This, my friends, is a straight-up review, which may not have been built in the typically Qwerky fashion, but definitely belongs here.
Eskwela.com is one of the first Web 2.0 applications developed by Filipinos for Filipinos. (Many people argue about the definition of Web 2.0, and many others wave it off as a mere buzzword, so discussing it further or trying to summarize it here in just a few words will not be effective. So let’s just move on and focus on the web application itself.)
Eskwela, which is Tagalog for “school” (derived from the Spanish word “escuela”), is a social networking (okay, another fuzzy, debatable buzzword) service that brings together students and alumni from a given school.
It’s an invite-only, alpha release and is currently limited to UP Diliman students and alumni, so this is quite an early peek into the system as I was fortunate enough to have gotten an invite.
Registration and School Email
Let’s start with that part. Lead developer LJ Regalado sent me an invite to my Yahoo! email and I promptly signed up. However, Eskwela required confirmation with my UP Webmail account, which is notoriously buggy at times. The confirmation never arrived in my Webmail inbox; nevertheless she sent me a direct link to my account.
The signup was definitely cumbersome, but one cannot blame Eskwela for that. Proving that someone comes from a certain school through a webmail account has already been used by the well-established Facebook.com. However, this approach may not be ideal for Philippine schools. The problem with UPD’s Webmail is one. What if there is no official webmail for a certain school? I think it is still difficult to assume otherwise given the drastically different living standards over here. So the tricky part is balancing the come-one, come-all stance and the potentially standoffish did-you-really-pass-the-UPCAT vibe. There may be a better way; they’re currently discussing this issue at the forums.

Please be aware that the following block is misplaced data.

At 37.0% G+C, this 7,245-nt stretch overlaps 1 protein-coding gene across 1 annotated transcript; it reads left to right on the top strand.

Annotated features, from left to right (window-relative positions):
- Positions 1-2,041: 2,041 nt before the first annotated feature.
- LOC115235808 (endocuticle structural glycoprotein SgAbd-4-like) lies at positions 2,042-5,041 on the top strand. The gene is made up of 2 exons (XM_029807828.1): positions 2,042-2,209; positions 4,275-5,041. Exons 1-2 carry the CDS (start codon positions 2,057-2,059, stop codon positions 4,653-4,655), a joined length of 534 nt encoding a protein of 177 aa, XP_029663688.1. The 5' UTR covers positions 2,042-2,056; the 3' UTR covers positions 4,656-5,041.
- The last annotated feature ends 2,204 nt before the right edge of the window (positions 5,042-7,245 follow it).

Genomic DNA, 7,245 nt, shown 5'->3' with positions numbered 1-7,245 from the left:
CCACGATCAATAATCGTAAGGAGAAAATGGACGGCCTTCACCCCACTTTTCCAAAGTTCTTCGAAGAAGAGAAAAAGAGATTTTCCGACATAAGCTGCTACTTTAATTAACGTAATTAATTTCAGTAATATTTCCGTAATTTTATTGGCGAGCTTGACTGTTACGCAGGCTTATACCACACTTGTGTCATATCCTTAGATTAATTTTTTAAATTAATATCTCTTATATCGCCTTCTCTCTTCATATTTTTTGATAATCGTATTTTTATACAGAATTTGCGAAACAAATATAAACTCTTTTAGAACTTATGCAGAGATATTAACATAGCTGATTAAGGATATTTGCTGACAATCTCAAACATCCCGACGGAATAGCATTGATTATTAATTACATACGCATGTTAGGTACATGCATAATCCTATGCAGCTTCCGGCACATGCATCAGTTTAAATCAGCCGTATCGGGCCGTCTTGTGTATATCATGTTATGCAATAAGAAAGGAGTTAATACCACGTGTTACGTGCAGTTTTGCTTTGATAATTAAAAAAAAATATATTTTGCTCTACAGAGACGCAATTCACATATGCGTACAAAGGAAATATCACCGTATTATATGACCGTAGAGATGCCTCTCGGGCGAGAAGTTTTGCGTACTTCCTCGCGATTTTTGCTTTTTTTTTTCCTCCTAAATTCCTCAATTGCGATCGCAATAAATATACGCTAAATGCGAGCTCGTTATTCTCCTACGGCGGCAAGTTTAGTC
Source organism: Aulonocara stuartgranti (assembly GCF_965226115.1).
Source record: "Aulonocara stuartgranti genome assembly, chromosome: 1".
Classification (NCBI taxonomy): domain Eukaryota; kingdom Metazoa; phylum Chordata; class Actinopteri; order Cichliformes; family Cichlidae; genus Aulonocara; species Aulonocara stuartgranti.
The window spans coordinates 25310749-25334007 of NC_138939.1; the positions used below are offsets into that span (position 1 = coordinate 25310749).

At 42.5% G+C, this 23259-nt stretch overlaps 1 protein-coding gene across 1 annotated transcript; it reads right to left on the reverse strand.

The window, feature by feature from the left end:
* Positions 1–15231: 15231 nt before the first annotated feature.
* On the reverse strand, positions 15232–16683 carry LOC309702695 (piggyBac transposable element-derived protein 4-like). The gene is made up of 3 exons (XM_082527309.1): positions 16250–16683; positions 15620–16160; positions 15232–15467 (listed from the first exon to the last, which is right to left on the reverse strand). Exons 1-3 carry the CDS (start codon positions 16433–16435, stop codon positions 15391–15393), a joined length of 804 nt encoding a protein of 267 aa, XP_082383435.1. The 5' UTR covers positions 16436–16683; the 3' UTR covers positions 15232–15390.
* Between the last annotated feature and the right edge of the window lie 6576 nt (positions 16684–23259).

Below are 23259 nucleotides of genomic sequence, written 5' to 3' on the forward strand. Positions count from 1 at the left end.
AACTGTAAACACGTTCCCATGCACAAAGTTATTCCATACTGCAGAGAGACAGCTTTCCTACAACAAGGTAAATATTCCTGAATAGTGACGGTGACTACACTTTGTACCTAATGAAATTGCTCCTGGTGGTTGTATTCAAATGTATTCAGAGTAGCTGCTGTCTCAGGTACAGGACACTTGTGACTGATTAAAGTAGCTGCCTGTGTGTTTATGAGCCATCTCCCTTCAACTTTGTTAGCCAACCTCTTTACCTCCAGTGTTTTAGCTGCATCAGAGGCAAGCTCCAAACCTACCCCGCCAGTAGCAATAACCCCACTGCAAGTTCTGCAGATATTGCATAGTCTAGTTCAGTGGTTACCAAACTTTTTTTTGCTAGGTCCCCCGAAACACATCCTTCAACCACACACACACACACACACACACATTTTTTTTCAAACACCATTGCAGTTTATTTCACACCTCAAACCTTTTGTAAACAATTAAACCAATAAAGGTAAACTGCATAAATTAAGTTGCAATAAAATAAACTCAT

It doesn’t mean, however, that one is tied down to a possibly unreliable webmail forever; that’s only for confirmation purposes. One can add additional email addresses that are more convenient to access once he/she is already registered. The user can then login using any of those email accounts as long as they have already been validated through email.